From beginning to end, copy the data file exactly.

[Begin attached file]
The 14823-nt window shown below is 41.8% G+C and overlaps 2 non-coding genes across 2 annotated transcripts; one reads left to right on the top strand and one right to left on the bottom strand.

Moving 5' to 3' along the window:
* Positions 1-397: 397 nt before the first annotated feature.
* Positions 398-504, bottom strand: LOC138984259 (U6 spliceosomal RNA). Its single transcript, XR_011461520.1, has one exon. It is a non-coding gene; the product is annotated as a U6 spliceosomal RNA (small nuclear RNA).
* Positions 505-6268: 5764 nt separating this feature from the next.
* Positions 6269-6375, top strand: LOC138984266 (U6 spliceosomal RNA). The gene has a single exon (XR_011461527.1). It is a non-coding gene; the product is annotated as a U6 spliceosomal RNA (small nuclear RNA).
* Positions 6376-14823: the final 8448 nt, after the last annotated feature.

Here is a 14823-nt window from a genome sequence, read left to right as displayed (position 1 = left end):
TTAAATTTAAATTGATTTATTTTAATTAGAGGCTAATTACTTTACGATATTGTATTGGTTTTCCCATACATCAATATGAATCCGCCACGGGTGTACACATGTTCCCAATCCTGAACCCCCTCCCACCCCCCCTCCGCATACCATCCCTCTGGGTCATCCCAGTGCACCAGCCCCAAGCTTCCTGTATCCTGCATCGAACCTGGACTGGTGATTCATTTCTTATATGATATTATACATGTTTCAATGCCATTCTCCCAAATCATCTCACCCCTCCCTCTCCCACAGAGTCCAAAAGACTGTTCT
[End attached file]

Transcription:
The 14823-nt window shown below is 41.8% G+C and overlaps 2 non-coding genes across 2 annotated transcripts; one reads left to right on the top strand and one right to left on the bottom strand.

Moving 5' to 3' along the window:
* Positions 1-397: 397 nt before the first annotated feature.
* Positions 398-504, bottom strand: LOC138984259 (U6 spliceosomal RNA). Its single transcript, XR_011461520.1, has one exon. It is a non-coding gene; the product is annotated as a U6 spliceosomal RNA (small nuclear RNA).
* Positions 505-6268: 5764 nt separating this feature from the next.
* Positions 6269-6375, top strand: LOC138984266 (U6 spliceosomal RNA). The gene has a single exon (XR_011461527.1). It is a non-coding gene; the product is annotated as a U6 spliceosomal RNA (small nuclear RNA).
* Positions 6376-14823: the final 8448 nt, after the last annotated feature.

Here is a 14823-nt window from a genome sequence, read left to right as displayed (position 1 = left end):
TTAAATTTAAATTGATTTATTTTAATTAGAGGCTAATTACTTTACGATATTGTATTGGTTTTCCCATACATCAATATGAATCCGCCACGGGTGTACACATGTTCCCAATCCTGAACCCCCTCCCACCCCCCCTCCGCATACCATCCCTCTGGGTCATCCCAGTGCACCAGCCCCAAGCTTCCTGTATCCTGCATCGAACCTGGACTGGTGATTCATTTCTTATATGATATTATACATGTTTCAATGCCATTCTCCCAAATCATCTCACCCCTCCCTCTCCCACAGAGTCCAAAAGACTGTTCT